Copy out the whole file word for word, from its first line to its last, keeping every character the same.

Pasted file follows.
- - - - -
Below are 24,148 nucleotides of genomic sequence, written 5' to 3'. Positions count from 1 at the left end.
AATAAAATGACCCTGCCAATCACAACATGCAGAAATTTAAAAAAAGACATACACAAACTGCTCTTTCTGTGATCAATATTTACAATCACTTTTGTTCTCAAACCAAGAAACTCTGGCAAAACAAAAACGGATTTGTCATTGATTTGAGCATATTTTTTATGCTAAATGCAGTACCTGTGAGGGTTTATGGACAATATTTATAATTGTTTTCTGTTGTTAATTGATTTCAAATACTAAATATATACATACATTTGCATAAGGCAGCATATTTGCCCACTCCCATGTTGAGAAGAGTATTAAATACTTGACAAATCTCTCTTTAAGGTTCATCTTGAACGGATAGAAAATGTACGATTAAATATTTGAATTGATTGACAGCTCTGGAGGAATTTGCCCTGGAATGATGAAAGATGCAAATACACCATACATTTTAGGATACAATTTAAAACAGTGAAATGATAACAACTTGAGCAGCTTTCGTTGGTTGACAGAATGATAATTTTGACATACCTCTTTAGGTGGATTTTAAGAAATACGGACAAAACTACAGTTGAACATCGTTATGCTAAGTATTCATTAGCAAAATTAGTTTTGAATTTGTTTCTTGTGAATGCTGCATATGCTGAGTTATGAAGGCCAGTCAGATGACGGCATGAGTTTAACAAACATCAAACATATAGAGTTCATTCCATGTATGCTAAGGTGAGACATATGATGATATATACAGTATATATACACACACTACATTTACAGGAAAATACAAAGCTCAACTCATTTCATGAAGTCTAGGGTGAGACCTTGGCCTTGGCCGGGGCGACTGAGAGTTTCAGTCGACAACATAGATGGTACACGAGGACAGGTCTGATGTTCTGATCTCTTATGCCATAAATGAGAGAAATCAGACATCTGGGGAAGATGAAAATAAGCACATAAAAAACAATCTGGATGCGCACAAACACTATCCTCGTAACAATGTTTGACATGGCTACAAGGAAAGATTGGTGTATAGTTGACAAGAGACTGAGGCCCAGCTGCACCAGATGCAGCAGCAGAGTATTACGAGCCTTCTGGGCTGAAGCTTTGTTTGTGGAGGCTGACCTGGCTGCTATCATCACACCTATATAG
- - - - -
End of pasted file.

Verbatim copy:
Below are 24,148 nucleotides of genomic sequence, written 5' to 3'. Positions count from 1 at the left end.
AATAAAATGACCCTGCCAATCACAACATGCAGAAATTTAAAAAAAGACATACACAAACTGCTCTTTCTGTGATCAATATTTACAATCACTTTTGTTCTCAAACCAAGAAACTCTGGCAAAACAAAAACGGATTTGTCATTGATTTGAGCATATTTTTTATGCTAAATGCAGTACCTGTGAGGGTTTATGGACAATATTTATAATTGTTTTCTGTTGTTAATTGATTTCAAATACTAAATATATACATACATTTGCATAAGGCAGCATATTTGCCCACTCCCATGTTGAGAAGAGTATTAAATACTTGACAAATCTCTCTTTAAGGTTCATCTTGAACGGATAGAAAATGTACGATTAAATATTTGAATTGATTGACAGCTCTGGAGGAATTTGCCCTGGAATGATGAAAGATGCAAATACACCATACATTTTAGGATACAATTTAAAACAGTGAAATGATAACAACTTGAGCAGCTTTCGTTGGTTGACAGAATGATAATTTTGACATACCTCTTTAGGTGGATTTTAAGAAATACGGACAAAACTACAGTTGAACATCGTTATGCTAAGTATTCATTAGCAAAATTAGTTTTGAATTTGTTTCTTGTGAATGCTGCATATGCTGAGTTATGAAGGCCAGTCAGATGACGGCATGAGTTTAACAAACATCAAACATATAGAGTTCATTCCATGTATGCTAAGGTGAGACATATGATGATATATACAGTATATATACACACACTACATTTACAGGAAAATACAAAGCTCAACTCATTTCATGAAGTCTAGGGTGAGACCTTGGCCTTGGCCGGGGCGACTGAGAGTTTCAGTCGACAACATAGATGGTACACGAGGACAGGTCTGATGTTCTGATCTCTTATGCCATAAATGAGAGAAATCAGACATCTGGGGAAGATGAAAATAAGCACATAAAAAACAATCTGGATGCGCACAAACACTATCCTCGTAACAATGTTTGACATGGCTACAAGGAAAGATTGGTGTATAGTTGACAAGAGACTGAGGCCCAGCTGCACCAGATGCAGCAGCAGAGTATTACGAGCCTTCTGGGCTGAAGCTTTGTTTGTGGAGGCTGACCTGGCTGCTATCATCACACCTATATAG